4 Episode 4 KinDevu, Gllty, Jyobin, Takeuchi Jon, Daikoku, Tokido
5 Jan 12th Takeuchi Jon, Tokido, Bon-chan

The linked episodes are free to stream, so check them out if you are interested. The final episode should stream on Jan. 12th, and the Street Fighter League is scheduled to have their draft at the end of January, and I believe start play shortly after that.

4 Shinobism announces sponsorship by Takeya Chemicals

January 4th, Momochi announced that Shinobism got a new sponsor. I wrote a very brief tweet about it: "Shinobism landed a new sponsor in Takeya, a plastics maker focusing on drink bottles, food containers, baby products, and other things. Good to see the Shinobism teams (30 ppl in all) continue to pick up sponsors!"

I am continually impressed by what Momochi and Chocoblanka have been doing with Shinobism. Not only has Momochi continued to play at a very high level, but they have set up a major eSports facility with their Sky Studio, and between the four teams that they have, they are sponsoring 30 different competitors and streamers. Two of their four teams focus on giving more exposure and opportunities for women in gaming, and they have done other interesting things like sponsoring a 5th grader for their Splatoon team. Taking an organization lead is not always as glamorous as being a well-known player, but it is very important to the community, and very difficult to do well.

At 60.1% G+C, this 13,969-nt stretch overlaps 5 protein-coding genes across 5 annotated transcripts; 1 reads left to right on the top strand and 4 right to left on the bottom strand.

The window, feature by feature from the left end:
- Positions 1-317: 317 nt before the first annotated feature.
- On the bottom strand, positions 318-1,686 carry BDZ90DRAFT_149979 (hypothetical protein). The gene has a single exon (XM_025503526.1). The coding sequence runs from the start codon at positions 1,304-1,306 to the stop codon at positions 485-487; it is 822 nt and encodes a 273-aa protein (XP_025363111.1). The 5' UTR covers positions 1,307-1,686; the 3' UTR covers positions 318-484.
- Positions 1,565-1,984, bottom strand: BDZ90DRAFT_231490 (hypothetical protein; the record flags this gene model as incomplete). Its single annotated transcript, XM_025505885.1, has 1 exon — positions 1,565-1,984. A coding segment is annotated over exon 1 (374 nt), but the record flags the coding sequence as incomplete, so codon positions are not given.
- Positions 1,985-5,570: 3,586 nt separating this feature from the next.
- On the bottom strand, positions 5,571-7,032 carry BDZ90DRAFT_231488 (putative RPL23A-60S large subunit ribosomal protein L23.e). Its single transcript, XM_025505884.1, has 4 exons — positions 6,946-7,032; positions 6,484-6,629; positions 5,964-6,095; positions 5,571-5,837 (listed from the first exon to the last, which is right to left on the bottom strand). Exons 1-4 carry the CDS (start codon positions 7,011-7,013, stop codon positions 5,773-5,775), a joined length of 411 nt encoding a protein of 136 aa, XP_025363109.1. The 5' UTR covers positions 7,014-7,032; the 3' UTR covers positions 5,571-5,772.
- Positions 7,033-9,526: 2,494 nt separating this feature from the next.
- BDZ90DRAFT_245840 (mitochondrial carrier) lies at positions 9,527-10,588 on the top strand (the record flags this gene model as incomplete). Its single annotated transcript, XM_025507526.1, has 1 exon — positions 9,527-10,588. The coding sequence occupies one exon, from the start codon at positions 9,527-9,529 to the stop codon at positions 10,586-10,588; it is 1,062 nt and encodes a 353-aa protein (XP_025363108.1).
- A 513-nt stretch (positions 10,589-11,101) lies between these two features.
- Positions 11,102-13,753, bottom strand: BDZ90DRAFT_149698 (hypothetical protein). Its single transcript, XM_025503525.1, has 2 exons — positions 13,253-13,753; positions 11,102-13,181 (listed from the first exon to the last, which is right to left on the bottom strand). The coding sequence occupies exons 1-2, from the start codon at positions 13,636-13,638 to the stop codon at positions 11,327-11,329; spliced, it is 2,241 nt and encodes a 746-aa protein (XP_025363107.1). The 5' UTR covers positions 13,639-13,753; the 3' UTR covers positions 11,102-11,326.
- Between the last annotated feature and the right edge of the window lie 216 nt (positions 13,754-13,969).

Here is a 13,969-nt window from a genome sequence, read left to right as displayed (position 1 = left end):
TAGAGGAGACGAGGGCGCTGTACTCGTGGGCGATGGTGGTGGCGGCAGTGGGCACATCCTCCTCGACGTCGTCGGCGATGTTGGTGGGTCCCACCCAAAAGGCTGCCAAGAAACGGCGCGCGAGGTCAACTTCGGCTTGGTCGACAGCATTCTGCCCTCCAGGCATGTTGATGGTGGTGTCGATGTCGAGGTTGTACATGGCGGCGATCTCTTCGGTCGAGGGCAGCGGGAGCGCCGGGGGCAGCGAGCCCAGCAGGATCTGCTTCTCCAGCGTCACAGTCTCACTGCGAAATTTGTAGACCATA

5 Bloomberg News Japan posts a video about NLBC

Bloomberg News Japan posted a video about NLBC. It is all in English and is only a few minutes. iDom and a few others show up.

6 Also, Abema / OpenRec are doing a lot of SFV content

Just a final note. OpenRec has been running a SFV focused show every Thursday for a while now where they bring on challengers to beat a couple of pros. On one of the last episodes before Capcom Cup, Gachi-kun was the challenger. He took out Hatsume in a FT2, then took Mago in a FT3, and finally, beat Tokido in a FT5 for about $10,000 USD or so. You can watch the whole thing here - it starts off with Takeuchi Jon running the challenge before Gachi-kun goes on. You can watch all the past streams here under the "今すぐ視聴できる" heading, but you might have to click the green see more (もっと見る) link to see everything. I remember watching that live and thinking that Gachi-kun was really strong. It was probably filmed a week or two before it was streamed, but even though, in retrospect it is a really interesting set.